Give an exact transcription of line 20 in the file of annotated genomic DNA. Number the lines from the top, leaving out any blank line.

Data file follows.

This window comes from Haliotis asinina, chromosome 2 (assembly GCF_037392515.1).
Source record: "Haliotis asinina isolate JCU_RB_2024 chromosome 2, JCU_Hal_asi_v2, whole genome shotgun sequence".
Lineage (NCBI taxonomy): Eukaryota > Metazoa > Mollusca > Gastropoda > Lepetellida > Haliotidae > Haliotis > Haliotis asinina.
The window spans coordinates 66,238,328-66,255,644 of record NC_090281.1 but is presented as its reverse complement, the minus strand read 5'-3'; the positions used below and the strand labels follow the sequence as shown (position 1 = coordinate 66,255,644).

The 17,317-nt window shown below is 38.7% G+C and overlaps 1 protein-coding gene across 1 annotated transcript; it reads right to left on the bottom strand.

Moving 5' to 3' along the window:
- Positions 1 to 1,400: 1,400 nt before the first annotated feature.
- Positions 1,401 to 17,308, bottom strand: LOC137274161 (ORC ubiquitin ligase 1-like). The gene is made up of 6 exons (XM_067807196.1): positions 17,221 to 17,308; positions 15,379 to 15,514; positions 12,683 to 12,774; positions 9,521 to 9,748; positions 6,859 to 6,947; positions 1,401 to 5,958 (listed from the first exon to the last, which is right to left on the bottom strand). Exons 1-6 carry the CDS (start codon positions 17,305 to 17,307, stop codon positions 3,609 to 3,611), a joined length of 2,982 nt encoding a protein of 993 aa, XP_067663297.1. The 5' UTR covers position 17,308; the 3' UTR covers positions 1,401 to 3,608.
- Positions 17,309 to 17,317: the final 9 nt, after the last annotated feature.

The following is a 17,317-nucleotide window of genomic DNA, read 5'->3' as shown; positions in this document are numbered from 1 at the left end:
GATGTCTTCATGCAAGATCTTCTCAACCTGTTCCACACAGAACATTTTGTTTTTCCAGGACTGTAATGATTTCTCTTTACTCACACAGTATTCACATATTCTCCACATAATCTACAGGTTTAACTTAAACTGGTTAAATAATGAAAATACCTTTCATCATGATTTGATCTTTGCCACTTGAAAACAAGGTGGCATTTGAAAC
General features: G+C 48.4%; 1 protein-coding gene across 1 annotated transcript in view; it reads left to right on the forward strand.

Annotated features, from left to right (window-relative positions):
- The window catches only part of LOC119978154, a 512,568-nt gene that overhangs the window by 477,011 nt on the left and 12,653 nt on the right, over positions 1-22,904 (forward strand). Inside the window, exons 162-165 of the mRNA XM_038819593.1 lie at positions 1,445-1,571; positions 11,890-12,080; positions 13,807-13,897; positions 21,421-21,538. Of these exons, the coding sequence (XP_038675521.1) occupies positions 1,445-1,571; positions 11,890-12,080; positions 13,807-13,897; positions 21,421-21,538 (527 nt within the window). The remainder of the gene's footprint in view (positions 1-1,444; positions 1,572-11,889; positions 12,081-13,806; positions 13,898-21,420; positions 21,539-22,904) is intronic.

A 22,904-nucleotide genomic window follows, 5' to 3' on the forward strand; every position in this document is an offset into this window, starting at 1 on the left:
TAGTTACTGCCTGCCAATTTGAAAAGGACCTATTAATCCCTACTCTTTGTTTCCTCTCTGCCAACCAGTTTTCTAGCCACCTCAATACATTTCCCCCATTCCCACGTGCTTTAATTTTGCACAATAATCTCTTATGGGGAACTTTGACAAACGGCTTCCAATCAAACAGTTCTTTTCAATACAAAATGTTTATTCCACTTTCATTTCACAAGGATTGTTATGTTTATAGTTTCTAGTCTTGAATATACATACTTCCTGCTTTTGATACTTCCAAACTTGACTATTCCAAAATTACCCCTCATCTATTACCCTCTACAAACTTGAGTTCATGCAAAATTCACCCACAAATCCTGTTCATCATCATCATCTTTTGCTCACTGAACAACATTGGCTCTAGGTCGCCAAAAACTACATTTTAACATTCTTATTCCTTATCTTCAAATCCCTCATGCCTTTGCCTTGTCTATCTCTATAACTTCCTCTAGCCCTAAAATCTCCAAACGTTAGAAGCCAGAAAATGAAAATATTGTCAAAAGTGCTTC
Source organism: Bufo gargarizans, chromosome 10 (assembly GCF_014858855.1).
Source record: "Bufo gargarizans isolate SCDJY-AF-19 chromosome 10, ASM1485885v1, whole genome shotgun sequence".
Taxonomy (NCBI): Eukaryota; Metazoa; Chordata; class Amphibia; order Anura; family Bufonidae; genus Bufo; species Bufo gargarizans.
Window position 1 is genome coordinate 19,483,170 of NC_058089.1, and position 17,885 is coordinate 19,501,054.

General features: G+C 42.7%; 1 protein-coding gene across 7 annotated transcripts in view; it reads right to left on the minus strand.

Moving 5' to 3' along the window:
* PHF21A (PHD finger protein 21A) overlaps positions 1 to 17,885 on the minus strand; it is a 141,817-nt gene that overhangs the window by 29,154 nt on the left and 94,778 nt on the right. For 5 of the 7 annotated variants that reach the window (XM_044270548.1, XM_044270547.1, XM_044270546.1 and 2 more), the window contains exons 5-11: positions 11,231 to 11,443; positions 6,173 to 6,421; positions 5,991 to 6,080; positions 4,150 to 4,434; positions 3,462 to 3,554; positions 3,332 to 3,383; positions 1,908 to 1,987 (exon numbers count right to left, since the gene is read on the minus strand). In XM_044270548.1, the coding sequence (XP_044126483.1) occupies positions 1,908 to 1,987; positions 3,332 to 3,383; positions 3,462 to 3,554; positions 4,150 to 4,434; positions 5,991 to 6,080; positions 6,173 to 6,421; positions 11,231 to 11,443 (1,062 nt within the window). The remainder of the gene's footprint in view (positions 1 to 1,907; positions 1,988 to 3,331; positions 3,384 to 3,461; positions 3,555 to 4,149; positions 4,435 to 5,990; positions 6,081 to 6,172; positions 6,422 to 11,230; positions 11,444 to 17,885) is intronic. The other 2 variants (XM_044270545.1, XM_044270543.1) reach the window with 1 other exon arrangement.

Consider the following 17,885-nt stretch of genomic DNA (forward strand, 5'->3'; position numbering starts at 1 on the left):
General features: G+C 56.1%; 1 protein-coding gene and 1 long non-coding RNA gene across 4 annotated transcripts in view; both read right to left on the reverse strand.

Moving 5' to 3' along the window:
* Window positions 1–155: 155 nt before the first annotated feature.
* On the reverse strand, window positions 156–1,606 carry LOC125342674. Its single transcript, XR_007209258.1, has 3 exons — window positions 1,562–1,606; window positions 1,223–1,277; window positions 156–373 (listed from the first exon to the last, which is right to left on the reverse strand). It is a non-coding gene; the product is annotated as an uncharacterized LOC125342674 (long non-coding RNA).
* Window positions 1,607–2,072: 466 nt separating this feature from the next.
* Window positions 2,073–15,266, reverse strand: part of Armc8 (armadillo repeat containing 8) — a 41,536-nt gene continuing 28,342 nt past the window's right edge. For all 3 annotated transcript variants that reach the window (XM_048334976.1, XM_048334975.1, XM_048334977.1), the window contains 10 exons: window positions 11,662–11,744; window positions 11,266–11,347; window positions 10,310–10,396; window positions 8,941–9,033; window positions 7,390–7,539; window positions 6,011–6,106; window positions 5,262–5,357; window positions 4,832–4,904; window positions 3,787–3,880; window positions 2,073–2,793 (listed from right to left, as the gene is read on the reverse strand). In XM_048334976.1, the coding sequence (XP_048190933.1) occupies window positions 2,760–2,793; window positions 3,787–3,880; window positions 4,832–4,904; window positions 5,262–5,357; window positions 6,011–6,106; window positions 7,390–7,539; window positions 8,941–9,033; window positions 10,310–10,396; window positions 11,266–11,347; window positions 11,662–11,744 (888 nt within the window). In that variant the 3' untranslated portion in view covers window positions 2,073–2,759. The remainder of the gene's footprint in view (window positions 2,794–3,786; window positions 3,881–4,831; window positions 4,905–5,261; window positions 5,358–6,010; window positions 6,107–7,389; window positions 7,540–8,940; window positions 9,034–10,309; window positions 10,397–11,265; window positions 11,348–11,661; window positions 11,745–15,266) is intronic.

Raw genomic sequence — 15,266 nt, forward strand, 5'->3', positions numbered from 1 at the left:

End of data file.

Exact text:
Window position 1 is genome coordinate 19,483,170 of NC_058089.1, and position 17,885 is coordinate 19,501,054.